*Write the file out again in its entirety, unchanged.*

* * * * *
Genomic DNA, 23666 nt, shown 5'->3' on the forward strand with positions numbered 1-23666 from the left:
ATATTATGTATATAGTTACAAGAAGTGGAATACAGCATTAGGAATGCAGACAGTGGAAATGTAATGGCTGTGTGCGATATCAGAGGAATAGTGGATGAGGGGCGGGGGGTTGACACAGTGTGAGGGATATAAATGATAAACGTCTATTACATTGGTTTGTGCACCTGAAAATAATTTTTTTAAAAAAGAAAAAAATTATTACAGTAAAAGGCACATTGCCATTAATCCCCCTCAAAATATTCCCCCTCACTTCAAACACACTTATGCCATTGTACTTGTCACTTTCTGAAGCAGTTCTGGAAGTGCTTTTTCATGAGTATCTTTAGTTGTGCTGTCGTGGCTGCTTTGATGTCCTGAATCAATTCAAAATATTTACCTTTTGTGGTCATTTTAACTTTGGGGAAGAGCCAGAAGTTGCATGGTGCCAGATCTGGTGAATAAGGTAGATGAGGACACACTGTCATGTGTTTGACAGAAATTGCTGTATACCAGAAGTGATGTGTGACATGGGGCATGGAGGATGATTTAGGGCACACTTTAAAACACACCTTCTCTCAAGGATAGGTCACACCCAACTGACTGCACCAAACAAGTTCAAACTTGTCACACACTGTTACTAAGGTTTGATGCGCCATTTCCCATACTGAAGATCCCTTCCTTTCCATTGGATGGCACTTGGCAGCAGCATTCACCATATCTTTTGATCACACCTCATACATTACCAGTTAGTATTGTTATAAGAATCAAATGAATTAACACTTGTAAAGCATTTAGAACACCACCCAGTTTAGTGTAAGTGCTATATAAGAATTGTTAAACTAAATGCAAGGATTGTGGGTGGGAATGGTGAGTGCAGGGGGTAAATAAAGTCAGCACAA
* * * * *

Genomic DNA, 23666 nt, shown 5'->3' on the forward strand with positions numbered 1-23666 from the left:
ATATTATGTATATAGTTACAAGAAGTGGAATACAGCATTAGGAATGCAGACAGTGGAAATGTAATGGCTGTGTGCGATATCAGAGGAATAGTGGATGAGGGGCGGGGGGTTGACACAGTGTGAGGGATATAAATGATAAACGTCTATTACATTGGTTTGTGCACCTGAAAATAATTTTTTTAAAAAAGAAAAAAATTATTACAGTAAAAGGCACATTGCCATTAATCCCCCTCAAAATATTCCCCCTCACTTCAAACACACTTATGCCATTGTACTTGTCACTTTCTGAAGCAGTTCTGGAAGTGCTTTTTCATGAGTATCTTTAGTTGTGCTGTCGTGGCTGCTTTGATGTCCTGAATCAATTCAAAATATTTACCTTTTGTGGTCATTTTAACTTTGGGGAAGAGCCAGAAGTTGCATGGTGCCAGATCTGGTGAATAAGGTAGATGAGGACACACTGTCATGTGTTTGACAGAAATTGCTGTATACCAGAAGTGATGTGTGACATGGGGCATGGAGGATGATTTAGGGCACACTTTAAAACACACCTTCTCTCAAGGATAGGTCACACCCAACTGACTGCACCAAACAAGTTCAAACTTGTCACACACTGTTACTAAGGTTTGATGCGCCATTTCCCATACTGAAGATCCCTTCCTTTCCATTGGATGGCACTTGGCAGCAGCATTCACCATATCTTTTGATCACACCTCATACATTACCAGTTAGTATTGTTATAAGAATCAAATGAATTAACACTTGTAAAGCATTTAGAACACCACCCAGTTTAGTGTAAGTGCTATATAAGAATTGTTAAACTAAATGCAAGGATTGTGGGTGGGAATGGTGAGTGCAGGGGGTAAATAAAGTCAGCACAA